Now, we know what you’re thinking. One person’s definition of appropriate may be different from another person’s definition. The important people in these decision-making positions do their best to ensure suitable content is being broadcast across our television screens.

The FCC holds broadcasters accountable for the content airing on their stations and are expected to act with reasonable care to the community they serve to make sure advertisements aired are appropriate for their audience and not false or misleading.

How Credible is TV Advertising?

While many are becoming skeptical of online ads full of clickbait, scams, and “fake news,” TV advertising still remains a trusted medium. Research shows TV outranks other traditional channels like radio for perceived trustworthiness, with one study showing 80% of consumers trusting TV ads to make major purchasing decisions. Compare that number to 61% for searching engines and 25% for online ad pop-ups.

Why do we continue to trust TV ads over other media?

The network standards advertisers must follow keep brands from simply launching an ad and saying whatever it wants.

The federal and station-based fact-checking process that goes into approving an ad creates a sense of credibility for consumers, knowing brands have to be truthful and clear with their messaging when it comes to TV advertising. 

Brands invest a lot of time and money into writing, strategy, production, resources, and meeting the necessary regulations when creating television ads. Why would a brand invest so much time, money, and effort on something that might not be worth it? 

On the topic of money, TV advertising can get pricey quickly. We’ve all heard the talk about how expensive spots are during a certain football game in February, but even without trying to land a commercial slot during the biggest advertising event of the year, regular TV advertising isn’t cheap. In the consumers’ eyes, the price tag often means a quality brand is investing wisely and is successful enough to afford the airtime.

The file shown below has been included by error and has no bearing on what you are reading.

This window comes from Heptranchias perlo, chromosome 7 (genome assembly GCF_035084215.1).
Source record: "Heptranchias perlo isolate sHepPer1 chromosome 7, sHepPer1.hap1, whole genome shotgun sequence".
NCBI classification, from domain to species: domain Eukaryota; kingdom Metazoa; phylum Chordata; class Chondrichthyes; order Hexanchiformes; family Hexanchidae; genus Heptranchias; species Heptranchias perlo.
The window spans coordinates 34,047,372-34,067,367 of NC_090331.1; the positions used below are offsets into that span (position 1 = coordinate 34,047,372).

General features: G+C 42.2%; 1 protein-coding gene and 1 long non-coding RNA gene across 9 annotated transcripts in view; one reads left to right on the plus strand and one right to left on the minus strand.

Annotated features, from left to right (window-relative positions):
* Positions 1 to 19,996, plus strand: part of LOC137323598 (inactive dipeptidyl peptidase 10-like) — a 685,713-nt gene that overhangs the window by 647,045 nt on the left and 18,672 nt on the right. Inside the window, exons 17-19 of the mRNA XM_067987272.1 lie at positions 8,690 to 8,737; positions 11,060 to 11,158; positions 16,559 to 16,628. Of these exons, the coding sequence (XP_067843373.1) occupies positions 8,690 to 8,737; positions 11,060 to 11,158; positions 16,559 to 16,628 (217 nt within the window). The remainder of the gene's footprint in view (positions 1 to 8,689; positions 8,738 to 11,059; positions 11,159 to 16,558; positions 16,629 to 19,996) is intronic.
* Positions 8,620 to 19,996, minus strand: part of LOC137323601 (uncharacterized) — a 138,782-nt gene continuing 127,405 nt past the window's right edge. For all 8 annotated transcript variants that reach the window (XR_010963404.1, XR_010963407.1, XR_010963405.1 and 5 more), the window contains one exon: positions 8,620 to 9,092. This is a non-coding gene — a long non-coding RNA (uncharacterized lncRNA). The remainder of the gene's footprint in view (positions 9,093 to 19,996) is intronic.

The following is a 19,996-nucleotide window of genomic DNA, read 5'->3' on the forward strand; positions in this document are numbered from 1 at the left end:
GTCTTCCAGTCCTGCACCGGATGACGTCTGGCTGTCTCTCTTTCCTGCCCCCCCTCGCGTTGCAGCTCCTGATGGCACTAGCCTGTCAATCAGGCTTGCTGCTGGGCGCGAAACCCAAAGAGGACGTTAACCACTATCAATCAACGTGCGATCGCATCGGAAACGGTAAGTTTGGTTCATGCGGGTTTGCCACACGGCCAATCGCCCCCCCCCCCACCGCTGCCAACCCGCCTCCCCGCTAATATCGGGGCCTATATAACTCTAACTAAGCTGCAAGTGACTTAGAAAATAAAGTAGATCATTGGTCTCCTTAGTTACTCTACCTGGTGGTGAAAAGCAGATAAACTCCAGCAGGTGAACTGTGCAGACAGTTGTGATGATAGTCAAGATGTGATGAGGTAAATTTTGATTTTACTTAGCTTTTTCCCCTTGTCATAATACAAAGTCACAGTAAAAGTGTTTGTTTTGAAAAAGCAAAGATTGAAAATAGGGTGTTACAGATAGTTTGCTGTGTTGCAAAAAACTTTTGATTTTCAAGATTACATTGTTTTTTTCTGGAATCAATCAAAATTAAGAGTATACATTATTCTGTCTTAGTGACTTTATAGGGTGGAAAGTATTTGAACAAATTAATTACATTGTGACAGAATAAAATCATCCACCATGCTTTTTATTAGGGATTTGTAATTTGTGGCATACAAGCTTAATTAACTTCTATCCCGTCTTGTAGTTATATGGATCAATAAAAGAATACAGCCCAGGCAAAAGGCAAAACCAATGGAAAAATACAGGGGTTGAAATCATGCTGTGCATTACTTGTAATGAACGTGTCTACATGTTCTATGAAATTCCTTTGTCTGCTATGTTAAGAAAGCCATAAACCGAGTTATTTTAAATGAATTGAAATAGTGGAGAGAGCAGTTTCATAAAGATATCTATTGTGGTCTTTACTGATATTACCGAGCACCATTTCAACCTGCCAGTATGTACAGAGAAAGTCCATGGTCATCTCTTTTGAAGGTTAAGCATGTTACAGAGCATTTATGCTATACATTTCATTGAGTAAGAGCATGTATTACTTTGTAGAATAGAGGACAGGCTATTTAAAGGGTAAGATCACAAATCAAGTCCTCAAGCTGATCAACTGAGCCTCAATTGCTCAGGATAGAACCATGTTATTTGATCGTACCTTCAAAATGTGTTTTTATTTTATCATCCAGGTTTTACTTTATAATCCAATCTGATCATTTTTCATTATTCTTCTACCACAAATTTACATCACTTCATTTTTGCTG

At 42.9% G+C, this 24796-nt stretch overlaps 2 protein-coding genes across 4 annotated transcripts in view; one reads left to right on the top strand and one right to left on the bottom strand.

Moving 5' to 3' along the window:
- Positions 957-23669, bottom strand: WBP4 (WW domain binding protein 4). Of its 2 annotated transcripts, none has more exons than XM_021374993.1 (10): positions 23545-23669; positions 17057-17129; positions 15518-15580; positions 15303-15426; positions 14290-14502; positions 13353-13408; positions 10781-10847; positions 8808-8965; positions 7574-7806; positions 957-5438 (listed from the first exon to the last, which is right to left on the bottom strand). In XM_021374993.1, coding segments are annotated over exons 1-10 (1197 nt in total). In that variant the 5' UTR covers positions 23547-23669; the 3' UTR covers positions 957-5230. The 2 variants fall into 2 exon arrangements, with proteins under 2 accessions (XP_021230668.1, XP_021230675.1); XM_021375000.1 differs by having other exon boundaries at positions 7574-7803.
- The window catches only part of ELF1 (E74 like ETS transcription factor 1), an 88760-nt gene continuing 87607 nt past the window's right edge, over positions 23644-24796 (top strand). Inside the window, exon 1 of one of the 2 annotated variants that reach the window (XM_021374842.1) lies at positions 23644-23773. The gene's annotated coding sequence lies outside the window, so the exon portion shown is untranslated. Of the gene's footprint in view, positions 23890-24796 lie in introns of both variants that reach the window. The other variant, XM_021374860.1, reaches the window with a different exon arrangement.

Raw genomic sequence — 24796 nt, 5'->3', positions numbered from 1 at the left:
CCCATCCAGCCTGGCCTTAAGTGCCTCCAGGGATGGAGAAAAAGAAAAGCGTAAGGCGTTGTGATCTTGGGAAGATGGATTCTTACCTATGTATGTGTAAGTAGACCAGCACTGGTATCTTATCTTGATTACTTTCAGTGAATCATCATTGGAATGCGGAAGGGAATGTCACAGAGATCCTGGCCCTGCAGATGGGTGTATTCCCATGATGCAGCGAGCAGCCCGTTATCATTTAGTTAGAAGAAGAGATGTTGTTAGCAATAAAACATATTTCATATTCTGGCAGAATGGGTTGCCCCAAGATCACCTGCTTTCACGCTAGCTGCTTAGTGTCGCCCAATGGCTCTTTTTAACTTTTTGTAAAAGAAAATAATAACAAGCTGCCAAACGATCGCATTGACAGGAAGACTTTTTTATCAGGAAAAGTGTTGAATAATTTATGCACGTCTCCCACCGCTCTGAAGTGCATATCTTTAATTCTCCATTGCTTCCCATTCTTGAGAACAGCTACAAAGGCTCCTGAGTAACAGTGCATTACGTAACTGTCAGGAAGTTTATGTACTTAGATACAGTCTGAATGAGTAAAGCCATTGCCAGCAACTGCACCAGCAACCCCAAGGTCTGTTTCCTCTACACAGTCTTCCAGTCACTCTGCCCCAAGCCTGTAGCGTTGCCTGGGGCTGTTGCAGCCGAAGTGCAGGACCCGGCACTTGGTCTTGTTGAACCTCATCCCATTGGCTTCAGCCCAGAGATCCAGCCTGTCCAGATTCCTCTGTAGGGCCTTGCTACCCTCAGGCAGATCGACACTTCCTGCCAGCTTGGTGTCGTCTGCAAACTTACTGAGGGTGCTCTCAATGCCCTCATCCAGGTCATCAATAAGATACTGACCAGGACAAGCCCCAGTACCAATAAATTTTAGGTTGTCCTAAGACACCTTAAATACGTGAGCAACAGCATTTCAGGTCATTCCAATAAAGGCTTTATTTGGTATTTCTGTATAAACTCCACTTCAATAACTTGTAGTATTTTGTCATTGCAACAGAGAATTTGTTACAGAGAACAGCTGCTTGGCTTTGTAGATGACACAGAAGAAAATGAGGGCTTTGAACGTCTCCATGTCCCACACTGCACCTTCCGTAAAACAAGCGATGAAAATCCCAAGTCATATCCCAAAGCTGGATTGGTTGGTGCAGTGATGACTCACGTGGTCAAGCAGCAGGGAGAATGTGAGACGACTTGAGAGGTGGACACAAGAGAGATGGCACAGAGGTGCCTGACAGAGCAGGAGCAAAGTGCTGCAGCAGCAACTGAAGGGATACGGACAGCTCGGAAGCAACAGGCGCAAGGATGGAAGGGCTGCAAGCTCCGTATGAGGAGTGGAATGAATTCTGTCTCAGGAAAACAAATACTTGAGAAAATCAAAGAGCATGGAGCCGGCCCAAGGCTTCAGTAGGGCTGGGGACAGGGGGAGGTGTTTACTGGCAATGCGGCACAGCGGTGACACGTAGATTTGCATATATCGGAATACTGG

America’s Still Believe TV Delivers on Trustworthy Media 

In closing, since late 1920, TV has been booming and has showcased some of the most impactful moments in politics, pop culture, social movements, and entertainment. 

And even with the use of social media, apps, and smartphones, the trust and dedication to watching television still remains strong.

Take a look at the facts yourself! The 2023 TVB Media Comparisons Study has a handful of exciting findings, for example, Americans on average spend 5 and half hours watching broadcast or cable TV daily. Broadcast TV still has the highest reach among platforms – higher than social media, email, radio, and streaming audio. Local broadcast and local news were found to be the most trustworthy platforms. Ads that align with trustworthy content add credibility to a brand and its products and/or services. TV ads are the most influential medium in purchasing decisions and motivate consumers to research a product or service online more than other platforms.

Lastly, TV entertainment and advertising has been a staple in American culture for over a century and trust us when we say, people are still as glued to their screens as they were nearly 100 years ago. And we don’t see anything changing 100 more years down the line!


Is TV advertising more trustworthy than social media ads?